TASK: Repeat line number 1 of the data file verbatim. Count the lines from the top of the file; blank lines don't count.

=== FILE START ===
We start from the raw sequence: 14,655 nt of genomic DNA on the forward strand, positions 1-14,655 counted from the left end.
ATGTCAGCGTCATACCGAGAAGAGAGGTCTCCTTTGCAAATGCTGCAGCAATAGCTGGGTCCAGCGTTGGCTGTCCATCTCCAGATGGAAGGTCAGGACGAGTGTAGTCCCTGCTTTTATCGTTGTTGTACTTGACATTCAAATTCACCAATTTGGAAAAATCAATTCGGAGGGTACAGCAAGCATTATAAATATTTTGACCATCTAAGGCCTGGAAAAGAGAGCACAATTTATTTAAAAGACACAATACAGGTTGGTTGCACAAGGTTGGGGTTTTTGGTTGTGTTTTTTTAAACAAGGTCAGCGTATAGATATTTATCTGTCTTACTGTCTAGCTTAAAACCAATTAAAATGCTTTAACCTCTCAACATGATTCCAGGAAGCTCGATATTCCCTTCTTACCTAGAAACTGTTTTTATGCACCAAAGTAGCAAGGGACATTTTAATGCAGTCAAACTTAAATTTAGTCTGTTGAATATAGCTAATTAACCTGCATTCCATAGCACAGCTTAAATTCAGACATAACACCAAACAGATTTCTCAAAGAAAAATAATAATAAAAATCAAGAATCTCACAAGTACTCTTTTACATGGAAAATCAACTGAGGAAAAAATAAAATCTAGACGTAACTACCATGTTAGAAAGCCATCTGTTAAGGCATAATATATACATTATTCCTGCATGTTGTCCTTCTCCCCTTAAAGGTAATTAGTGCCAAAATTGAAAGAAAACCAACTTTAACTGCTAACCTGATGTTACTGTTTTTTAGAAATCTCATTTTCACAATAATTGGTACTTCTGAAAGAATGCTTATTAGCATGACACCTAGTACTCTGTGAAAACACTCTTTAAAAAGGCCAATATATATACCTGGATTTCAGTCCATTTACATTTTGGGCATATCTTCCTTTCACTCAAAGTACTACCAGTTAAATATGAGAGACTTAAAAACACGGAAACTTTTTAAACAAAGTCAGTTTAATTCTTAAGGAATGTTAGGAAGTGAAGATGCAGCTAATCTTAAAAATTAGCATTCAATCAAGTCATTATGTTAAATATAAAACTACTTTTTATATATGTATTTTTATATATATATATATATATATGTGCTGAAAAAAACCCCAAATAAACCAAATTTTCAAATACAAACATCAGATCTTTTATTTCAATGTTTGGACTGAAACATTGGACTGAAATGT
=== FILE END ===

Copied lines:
We start from the raw sequence: 14,655 nt of genomic DNA on the forward strand, positions 1-14,655 counted from the left end.